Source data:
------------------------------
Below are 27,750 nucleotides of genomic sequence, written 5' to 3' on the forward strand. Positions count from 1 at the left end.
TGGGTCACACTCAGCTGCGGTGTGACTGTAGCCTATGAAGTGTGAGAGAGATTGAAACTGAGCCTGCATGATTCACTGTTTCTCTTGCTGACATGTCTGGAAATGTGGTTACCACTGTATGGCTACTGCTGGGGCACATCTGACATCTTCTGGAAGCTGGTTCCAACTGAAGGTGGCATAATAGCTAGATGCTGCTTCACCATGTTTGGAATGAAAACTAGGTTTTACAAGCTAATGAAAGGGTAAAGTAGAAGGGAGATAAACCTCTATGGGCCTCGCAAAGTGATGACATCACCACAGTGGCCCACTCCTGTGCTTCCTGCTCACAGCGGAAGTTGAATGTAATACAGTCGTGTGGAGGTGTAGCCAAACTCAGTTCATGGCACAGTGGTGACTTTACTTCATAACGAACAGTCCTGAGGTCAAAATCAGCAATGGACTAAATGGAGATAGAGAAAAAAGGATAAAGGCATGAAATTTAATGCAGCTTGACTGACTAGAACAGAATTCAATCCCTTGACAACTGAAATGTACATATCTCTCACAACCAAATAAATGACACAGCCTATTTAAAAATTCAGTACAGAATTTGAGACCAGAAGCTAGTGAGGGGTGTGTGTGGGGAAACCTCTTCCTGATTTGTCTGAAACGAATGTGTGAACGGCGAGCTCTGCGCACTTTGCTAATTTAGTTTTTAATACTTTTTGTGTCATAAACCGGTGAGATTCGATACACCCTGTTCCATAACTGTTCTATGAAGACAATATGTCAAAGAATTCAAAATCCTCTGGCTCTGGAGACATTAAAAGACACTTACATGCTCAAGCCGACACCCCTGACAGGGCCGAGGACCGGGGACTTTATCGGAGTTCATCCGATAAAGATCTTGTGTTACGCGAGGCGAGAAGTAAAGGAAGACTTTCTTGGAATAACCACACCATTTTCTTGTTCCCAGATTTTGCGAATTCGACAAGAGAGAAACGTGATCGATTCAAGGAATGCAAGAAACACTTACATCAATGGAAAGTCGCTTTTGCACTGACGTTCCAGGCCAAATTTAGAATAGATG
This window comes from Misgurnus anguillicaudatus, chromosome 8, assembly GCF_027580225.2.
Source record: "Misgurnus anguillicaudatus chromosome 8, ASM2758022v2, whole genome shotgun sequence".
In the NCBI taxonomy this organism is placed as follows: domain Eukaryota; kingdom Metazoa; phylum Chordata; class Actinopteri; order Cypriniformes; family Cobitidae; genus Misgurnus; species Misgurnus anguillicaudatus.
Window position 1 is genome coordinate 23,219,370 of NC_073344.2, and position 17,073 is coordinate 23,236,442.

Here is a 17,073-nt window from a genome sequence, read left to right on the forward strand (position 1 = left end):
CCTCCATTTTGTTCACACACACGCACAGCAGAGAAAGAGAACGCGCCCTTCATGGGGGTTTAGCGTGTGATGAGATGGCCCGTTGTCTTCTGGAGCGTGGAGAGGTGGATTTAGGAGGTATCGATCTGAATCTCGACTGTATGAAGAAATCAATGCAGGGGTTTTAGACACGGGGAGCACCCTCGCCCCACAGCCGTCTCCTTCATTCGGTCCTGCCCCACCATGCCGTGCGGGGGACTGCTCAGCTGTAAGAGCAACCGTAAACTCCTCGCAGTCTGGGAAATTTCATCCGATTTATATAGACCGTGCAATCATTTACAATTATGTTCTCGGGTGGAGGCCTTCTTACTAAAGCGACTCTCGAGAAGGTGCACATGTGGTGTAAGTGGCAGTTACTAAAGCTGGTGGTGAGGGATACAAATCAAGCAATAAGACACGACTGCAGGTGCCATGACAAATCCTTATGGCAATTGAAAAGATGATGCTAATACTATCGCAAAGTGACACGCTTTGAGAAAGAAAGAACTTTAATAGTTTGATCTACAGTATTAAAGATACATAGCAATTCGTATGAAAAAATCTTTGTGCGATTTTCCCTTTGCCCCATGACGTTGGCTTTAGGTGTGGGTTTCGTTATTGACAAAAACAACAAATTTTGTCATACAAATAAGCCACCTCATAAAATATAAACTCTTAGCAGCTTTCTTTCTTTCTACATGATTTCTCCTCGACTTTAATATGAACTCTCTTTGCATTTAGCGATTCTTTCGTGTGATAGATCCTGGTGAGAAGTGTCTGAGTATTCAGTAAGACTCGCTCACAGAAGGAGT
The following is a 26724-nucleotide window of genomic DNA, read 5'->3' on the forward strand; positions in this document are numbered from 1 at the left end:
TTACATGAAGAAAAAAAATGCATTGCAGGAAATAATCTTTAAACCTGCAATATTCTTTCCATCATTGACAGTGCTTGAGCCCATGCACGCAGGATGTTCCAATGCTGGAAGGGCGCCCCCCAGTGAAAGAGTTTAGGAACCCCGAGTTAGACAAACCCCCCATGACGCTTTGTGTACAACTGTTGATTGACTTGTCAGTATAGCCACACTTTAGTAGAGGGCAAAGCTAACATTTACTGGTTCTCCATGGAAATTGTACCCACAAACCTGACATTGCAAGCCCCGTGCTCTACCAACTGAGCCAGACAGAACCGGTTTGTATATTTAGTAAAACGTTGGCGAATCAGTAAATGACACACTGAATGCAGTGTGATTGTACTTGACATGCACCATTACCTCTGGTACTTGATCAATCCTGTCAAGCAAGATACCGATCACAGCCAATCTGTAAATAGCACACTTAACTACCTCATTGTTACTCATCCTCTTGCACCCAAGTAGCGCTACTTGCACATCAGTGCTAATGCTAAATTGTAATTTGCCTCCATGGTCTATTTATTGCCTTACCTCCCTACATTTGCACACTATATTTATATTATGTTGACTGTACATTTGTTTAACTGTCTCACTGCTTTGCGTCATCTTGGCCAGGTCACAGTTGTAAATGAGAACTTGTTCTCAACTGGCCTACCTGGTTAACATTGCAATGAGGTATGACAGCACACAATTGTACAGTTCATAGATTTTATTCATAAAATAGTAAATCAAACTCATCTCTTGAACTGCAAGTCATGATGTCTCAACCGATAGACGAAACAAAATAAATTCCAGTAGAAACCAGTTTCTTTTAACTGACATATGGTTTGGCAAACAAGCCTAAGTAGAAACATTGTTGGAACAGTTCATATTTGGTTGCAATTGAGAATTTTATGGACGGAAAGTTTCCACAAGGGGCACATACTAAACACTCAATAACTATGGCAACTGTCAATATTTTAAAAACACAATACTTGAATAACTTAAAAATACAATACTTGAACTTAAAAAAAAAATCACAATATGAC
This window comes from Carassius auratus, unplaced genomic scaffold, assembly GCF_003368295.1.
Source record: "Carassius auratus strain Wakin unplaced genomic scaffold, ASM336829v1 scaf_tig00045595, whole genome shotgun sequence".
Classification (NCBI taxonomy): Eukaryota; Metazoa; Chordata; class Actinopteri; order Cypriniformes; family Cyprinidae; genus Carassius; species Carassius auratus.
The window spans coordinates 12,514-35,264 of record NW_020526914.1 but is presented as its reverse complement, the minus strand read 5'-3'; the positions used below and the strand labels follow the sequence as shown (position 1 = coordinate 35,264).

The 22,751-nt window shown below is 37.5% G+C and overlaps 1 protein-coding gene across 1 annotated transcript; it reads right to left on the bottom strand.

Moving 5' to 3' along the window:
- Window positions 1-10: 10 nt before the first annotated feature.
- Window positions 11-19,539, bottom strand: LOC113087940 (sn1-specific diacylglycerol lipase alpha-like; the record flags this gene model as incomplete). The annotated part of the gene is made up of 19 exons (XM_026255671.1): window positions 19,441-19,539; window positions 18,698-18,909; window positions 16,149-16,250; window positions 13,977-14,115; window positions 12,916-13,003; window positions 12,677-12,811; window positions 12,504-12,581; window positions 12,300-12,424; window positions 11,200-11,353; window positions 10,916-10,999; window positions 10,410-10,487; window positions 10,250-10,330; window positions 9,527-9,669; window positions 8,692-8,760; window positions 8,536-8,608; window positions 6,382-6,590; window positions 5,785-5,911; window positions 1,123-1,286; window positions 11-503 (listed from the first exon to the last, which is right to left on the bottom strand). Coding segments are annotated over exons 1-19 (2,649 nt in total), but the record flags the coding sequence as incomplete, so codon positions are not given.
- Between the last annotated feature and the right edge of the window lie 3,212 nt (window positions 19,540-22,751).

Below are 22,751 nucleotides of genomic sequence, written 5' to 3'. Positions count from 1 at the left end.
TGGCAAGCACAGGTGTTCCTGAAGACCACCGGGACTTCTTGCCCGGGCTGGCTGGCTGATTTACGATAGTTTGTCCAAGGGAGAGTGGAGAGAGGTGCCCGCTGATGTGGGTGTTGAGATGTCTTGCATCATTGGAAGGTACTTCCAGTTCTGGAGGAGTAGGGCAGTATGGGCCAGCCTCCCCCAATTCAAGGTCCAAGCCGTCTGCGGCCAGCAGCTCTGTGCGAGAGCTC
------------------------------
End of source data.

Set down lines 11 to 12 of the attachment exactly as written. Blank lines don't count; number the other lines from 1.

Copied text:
This window comes from Carassius auratus, unplaced genomic scaffold, assembly GCF_003368295.1.
Source record: "Carassius auratus strain Wakin unplaced genomic scaffold, ASM336829v1 scaf_tig00045595, whole genome shotgun sequence".